Bird flu detected in Michigan dairy farm worker, CDC reports. Here’s what to know.

Bird flu, also known as avian influenza, has been detected in a dairy farm worker in Michigan, making them the second human in the United States to contract the virus during the current outbreak among cattle. Fortunately, the individual has recovered and experienced only mild symptoms. State health officials have emphasized that the risk to the general public remains low. However, the Centers for Disease Control and Prevention (CDC) are taking extra precautions, particularly for individuals who have close contact with dairy cattle. Here’s what you need to know about the latest developments:

  • In the United States, there have been two reported cases of bird flu among humans so far.
  • The infected individual in Michigan has already recovered from the virus and only experienced mild symptoms.
  • State health officials assure the public that the overall risk of contracting bird flu remains low.
  • The CDC is implementing additional measures to protect individuals who are in close contact with dairy cattle, where the outbreak has occurred.
    A Michigan dairy worker has become the third person in the U.S. to contract bird flu this year, and only the third case ever recorded in the country. Bird flu, scientifically known as H5N1, is a strain of influenza A that is prevalent in wild birds and, to a lesser extent, poultry. In the U.S., the virus initially spread among poultry in 2022, with the first human infection occurring in Colorado during the culling of an infected flock. The virus then made its way to dairy cattle in 2024, with a Texas dairy farm worker testing positive in April. The recent case in Michigan marks the third-ever U.S. case of bird flu.
    According to the CDC, there have been over 880 human cases of bird flu worldwide since 2003. However, these cases are still considered rare and infrequent, primarily occurring in other countries. In the past, the largest outbreaks were linked to exposures at poultry markets, which are common in certain countries like Egypt, China, and Indonesia. However, since 2021, there has been a rise in human cases of bird flu in countries where it was previously unheard of. For example, Australia reported its first-ever case on May 22 when a child was infected after traveling to India in March. Although the child’s infection was severe, they have since recovered, according to Australian health officials.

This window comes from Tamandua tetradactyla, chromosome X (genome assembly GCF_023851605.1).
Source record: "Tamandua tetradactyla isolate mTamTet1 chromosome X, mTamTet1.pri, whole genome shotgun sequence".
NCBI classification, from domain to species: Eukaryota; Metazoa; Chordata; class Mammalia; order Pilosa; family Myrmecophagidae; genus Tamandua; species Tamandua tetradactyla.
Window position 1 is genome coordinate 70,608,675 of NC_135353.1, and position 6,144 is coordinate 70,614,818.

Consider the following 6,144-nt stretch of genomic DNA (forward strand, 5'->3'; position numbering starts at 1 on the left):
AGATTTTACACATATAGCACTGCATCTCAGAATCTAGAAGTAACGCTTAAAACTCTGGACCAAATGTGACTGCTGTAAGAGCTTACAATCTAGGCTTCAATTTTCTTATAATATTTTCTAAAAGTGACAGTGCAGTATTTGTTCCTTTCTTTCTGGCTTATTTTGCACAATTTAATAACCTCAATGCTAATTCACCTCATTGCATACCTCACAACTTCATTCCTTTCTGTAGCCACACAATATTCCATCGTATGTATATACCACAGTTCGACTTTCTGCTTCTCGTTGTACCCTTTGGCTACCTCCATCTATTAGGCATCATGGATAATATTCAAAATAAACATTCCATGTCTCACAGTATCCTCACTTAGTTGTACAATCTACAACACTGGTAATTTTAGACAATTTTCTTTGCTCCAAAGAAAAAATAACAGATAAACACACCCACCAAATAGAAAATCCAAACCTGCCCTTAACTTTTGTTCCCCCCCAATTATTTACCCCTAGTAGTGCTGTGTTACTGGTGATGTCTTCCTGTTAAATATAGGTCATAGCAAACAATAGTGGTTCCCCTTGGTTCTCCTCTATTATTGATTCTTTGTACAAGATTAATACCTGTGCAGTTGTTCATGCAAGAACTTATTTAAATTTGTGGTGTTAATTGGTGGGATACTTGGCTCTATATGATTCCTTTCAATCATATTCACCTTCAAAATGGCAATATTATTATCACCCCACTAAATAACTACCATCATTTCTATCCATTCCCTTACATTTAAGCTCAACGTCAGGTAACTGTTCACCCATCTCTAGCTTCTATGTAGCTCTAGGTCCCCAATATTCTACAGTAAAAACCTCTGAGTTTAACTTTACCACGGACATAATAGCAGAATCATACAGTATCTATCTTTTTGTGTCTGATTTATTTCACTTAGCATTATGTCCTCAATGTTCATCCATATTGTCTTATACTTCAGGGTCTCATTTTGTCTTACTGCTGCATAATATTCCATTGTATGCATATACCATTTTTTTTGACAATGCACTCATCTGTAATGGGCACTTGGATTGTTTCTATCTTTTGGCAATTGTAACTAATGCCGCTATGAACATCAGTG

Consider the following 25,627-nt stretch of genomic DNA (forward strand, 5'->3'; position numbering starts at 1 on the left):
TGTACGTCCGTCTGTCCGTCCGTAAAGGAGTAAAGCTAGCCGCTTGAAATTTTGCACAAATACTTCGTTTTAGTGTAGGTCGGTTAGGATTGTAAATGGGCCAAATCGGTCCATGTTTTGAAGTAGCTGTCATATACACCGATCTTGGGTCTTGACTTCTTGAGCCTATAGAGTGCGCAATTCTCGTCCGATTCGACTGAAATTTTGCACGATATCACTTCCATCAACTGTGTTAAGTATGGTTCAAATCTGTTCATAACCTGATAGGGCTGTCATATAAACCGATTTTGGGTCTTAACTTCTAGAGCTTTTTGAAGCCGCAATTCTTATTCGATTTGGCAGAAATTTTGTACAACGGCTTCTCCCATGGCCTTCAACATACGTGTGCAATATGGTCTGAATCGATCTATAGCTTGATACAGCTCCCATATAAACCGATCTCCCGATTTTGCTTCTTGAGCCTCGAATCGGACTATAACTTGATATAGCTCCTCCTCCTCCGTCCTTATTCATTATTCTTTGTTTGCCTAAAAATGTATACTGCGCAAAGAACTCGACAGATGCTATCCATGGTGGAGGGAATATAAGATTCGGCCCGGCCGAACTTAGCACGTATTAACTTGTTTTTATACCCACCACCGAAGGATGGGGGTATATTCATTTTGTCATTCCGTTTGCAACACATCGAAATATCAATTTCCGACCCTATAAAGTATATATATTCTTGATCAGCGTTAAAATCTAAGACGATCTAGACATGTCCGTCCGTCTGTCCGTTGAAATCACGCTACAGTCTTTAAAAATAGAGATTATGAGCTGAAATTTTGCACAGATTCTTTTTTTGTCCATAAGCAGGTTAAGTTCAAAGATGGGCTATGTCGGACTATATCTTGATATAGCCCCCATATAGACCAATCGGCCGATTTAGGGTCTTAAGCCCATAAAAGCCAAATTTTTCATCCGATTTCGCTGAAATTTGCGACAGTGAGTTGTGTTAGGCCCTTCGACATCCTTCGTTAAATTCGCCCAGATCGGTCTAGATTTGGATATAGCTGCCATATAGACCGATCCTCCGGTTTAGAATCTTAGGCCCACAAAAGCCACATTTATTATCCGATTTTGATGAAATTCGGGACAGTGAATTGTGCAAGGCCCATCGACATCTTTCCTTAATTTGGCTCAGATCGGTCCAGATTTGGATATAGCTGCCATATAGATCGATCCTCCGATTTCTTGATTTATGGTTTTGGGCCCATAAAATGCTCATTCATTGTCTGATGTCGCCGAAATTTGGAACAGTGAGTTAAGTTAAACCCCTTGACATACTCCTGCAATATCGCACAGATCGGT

All the reported infections in the U.S. have been mild, including the case of the Texas dairy farm worker and the most recent case in Michigan, where the only symptom was pink eye (conjunctivitis). Interestingly, the Michigan farm worker initially tested negative for bird flu using a nasal swab, but tested positive when an eye tissue swab was used, as stated by the CDC. The only symptom reported by the American poultry worker infected in 2022 was fatigue, and all three Americans who contracted bird flu have fully recovered. However, it is worth noting that bird flu has caused severe infections and 463 deaths in other countries in the past, according to the World Health Organization.

As for the reason why this is happening now, it is unclear and further investigation is needed.
The constant mutation of viruses is a well-known fact. However, the recent mutations of the bird flu virus have raised concerns. Dr. Arnold Monto, an expert in viruses and a professor of epidemiology at the University of Michigan, explains that the virus spreading among cattle is a new and unexpected development. This indicates that the virus has improved its ability to infect mammals, which brings it closer to the possibility of easily infecting humans. However, it’s important to note that, currently, the virus has only infected individuals who have had prolonged and close contact with dairy cattle. As a result, the risk of catching bird flu remains relatively low for the general population.
Dairy and beef products are safe for consumption, as there have been no reported cases of the bird flu virus spreading between people. Although some dairy cattle herds have been infected, only two individuals out of the 100,000 dairy farm workers in the U.S. have contracted bird flu. The Centers for Disease Control and Prevention (CDC) has requested states to remain vigilant for any human infections and continue monitoring individuals who test positive for flu symptoms. However, there is no cause for concern regarding the safety of dairy and beef products.
According to experts, there is no need to worry about bird flu infection from grocery store milk samples. While fragments of the virus have been found in about 20% of these samples, they are unable to cause any harm. The standard process of pasteurization effectively deactivates bird flu in milk, making it safe for consumption. However, health officials advise against drinking raw milk, as it is unsterilized and may contain various viruses and bacteria. Additionally, cooking ground beef to medium well or well-done temperatures also eliminates the virus.